Net Zero Goals

What is net zero?

As the world becomes more conscious of climate change and its impact, more organizations are committing to reducing their carbon footprint and achieving Net Zero emissions. At Sol Partners, we’re committed to helping businesses reach their Net Zero goals through a variety of innovative solutions.

Our team of experts can help you assess your organization’s current carbon emissions and develop a plan to reduce your footprint. We’ll work with you to identify areas where you can improve energy efficiency, adopt renewable energy sources, and implement energy storage solutions. We’ll also help you measure your progress and adjust your plan as needed to ensure you reach your Net Zero goals.

In addition, we can help you leverage renewable energy certificates (RECs) and carbon offsets to achieve Net Zero. Our RECs allow you to purchase renewable energy that matches your organization’s energy consumption, reducing your reliance on fossil fuels. Carbon offsets enable you to invest in projects that reduce carbon emissions, such as renewable energy or energy efficiency projects, to offset the emissions your organization produces.

Investing in Net Zero solutions can not only help you meet your sustainability goals, but it can also improve your brand reputation and create opportunities for cost savings. At Sol Partners, we’re here to help you achieve your Net Zero goals and make a positive impact on the environment. Contact us to learn more about our Net Zero solutions and how we can help your organization become a leader in sustainability.

Why is reaching Net Zero important?

Reaching net zero is important because it is a critical step towards addressing the urgent and ongoing global climate crisis. As the Earth's temperature continues to rise due to greenhouse gas emissions, it's becoming increasingly clear that we must rapidly reduce our carbon footprint and transition to a low-carbon economy. This is essential to limit the increase in global temperature and avoid the most severe impacts of climate change, such as more frequent and intense heatwaves, droughts, floods, and rising sea levels.

How can net zero be achieved?

Transitioning to a net-zero world is one of the greatest challenges humankind has faced. It calls for nothing less than a complete transformation of how we produce, consume, and move about. The energy sector is the source of around three-quarters of greenhouse gas emissions today and holds the key to averting the worst effects of climate change. Replacing polluting coal, gas and oilfired power with energy from renewable sources, such as wind or solar, would dramatically reduce carbon emissions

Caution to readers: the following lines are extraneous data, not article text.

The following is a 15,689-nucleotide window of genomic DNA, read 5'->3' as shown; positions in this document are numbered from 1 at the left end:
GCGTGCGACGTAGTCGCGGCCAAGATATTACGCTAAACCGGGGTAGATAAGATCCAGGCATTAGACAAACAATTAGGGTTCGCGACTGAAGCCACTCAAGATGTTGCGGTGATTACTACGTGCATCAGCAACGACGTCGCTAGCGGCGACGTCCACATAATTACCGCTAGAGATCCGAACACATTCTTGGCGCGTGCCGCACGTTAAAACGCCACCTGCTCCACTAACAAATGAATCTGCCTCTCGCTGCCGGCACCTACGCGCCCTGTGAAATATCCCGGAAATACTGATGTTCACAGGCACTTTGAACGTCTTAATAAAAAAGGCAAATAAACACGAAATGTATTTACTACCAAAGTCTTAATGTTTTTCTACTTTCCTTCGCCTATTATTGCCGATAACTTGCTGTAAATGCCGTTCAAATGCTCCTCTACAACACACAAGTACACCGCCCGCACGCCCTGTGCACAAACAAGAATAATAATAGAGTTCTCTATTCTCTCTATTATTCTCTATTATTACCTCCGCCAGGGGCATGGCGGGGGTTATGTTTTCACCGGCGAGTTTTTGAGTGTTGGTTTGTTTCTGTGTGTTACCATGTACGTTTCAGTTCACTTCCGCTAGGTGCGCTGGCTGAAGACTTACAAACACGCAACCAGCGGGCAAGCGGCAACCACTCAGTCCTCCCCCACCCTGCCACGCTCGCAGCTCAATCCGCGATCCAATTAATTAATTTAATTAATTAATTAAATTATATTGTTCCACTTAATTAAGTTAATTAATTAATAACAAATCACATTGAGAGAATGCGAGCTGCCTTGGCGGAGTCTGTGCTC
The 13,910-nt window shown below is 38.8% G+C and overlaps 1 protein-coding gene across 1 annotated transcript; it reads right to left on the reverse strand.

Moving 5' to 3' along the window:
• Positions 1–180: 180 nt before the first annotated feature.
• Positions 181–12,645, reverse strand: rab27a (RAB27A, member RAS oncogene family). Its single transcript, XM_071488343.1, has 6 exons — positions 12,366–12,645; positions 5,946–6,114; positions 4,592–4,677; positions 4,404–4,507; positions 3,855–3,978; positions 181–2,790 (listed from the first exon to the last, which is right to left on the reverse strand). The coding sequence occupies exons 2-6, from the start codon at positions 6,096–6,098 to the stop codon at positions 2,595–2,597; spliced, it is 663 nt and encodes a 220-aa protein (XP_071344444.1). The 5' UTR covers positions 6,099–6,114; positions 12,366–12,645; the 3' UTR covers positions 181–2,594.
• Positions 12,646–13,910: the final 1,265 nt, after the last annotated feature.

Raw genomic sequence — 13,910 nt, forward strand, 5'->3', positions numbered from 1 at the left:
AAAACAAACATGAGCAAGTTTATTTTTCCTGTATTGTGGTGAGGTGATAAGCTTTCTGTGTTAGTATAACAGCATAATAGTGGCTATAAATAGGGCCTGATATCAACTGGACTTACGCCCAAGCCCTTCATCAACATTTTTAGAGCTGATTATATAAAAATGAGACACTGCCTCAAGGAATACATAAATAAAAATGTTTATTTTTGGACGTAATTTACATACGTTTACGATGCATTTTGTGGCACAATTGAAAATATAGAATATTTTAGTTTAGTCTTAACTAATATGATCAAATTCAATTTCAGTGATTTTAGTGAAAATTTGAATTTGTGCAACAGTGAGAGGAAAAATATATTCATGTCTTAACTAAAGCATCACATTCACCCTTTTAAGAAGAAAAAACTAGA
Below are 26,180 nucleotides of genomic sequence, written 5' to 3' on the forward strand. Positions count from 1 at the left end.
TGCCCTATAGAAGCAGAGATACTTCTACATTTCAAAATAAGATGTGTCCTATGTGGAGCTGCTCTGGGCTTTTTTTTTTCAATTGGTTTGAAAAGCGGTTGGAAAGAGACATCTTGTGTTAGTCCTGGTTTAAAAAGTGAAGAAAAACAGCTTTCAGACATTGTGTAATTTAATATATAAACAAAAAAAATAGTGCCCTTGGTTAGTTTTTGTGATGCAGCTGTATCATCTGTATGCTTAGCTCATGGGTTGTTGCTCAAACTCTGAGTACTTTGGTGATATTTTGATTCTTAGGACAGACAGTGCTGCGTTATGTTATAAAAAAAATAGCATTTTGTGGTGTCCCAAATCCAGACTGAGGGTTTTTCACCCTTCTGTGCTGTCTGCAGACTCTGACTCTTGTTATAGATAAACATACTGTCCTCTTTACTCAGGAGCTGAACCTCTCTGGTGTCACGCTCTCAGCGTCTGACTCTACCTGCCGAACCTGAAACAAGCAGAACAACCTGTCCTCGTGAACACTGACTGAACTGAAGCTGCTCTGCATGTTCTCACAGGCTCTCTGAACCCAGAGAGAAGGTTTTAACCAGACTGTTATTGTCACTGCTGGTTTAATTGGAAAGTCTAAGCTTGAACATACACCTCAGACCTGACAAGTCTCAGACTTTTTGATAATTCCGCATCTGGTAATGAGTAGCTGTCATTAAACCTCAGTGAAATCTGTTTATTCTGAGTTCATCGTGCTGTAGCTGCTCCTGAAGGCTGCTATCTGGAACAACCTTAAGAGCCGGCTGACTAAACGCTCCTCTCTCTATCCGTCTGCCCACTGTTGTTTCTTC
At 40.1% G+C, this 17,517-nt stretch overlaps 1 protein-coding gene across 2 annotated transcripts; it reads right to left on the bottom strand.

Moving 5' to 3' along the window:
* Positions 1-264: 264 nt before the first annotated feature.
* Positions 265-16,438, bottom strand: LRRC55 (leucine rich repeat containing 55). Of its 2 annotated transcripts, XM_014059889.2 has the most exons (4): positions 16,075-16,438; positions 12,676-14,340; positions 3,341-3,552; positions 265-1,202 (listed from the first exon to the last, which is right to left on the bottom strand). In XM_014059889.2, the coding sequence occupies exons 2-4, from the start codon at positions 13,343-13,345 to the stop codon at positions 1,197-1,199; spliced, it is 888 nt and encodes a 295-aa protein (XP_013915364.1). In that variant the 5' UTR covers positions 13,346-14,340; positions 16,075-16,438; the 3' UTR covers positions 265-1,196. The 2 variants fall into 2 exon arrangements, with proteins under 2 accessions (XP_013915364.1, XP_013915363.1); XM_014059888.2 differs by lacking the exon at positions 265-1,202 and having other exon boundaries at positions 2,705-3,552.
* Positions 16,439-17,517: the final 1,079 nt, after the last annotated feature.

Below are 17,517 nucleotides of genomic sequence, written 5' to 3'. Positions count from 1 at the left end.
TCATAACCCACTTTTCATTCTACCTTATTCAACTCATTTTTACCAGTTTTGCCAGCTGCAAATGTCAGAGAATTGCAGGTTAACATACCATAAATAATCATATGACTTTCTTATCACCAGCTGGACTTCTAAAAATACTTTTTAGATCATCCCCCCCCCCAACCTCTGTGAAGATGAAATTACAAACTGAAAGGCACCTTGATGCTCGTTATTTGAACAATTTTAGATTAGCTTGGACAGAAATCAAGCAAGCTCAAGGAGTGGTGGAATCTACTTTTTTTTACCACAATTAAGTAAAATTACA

Net zero climate plans, explained
What is net zero? | The Economist
Can 'Net Zero' be reached?
Explained: Scope 1, 2 & 3 emissions

According to the leading GHG Protocol corporate standard, a company’s greenhouse gas emissions are classified into three scopes. Scope 1 and 2 are mandatory to report, whereas scope 3 is voluntary and the hardest to monitor. However, companies succeeding in reporting all three scopes will gain a sustainable competitive advantage

Scope 1 emissions are direct emissions from company owned and controlled resources. In other words, emissions are released into the atmosphere as a direct result of a set of activities, at a firm level. It is divided into four categories stationary combustion (e.g. fuels, heating sources). All fuels that produce GHG emissions must be included in scope 1.

Then, mobile combustion is all vehicles owned or controlled by a firm, burning fuel (e.g. cars, vans, trucks). The increasing use of “electric” vehicles (EVs), means that some of the organization fleets could fall into Scope 2 emissions


Scope 1 emissions Scope 2 emissions are indirect emissions from the generation of purchased energy, from a utility provider. In other words, all GHG emissions released in the atmosphere, from the consumption of purchased electricity, steam, heat and cooling


Read this paragraph carefully as scope 3 emissions represent the holy grail of emissions. Scope 3 emissions are all indirect emissions – not included in scope 2 – that occur in the value chain of the reporting company, including both upstream and downstream emissions. In other words, emissions are linked to the company’s operations. According to GHG protocol, scope 3 emissions are separated into 15 categories


Upstream Activities
Purchased goods and services
Capital Goods
Upstream fuel and energy
Transportation and distribution
Waste from operations
Business Travel
Staff Commuting
Leased Assets
Your Organization's Activities
Scope 1
Burning of fossil fuels, Refrigerant loss
Scope 2
Electricity Consumption
Downstream Activities
Transportation and distribution
Processing of sold products
Use of sold products
End-of-life treatment of sold products
Leased assets
How can my organisation measure its Scope 3 carbon emissions and value chain carbon footprint?

We offer a range of services to help you measure and manage your value and supply chain emissions:

Value and supply chain sustainability

Includes building a low carbon strategy and supplier engagement. Up to 90% of an organization's environmental impact lies in the value chain - either upstream (supply chain) or downstream eg product use phase. Analyzing and taking action on your value chain is therefore a vital step for any business that wants to become more sustainable and prepare for a low carbon economy

Footprint measurement and analysis

Includes calculation of your organization or product carbon footprint. This provides the baseline needed to implement an effective sustainability and carbon reduction strategy. It can help you identify waste, reduce costs, boost sales and enhance your brand. We can help measure emissions under your direct control (Scope 1 and 2) as well as your organization's indirect emissions (Scope 3)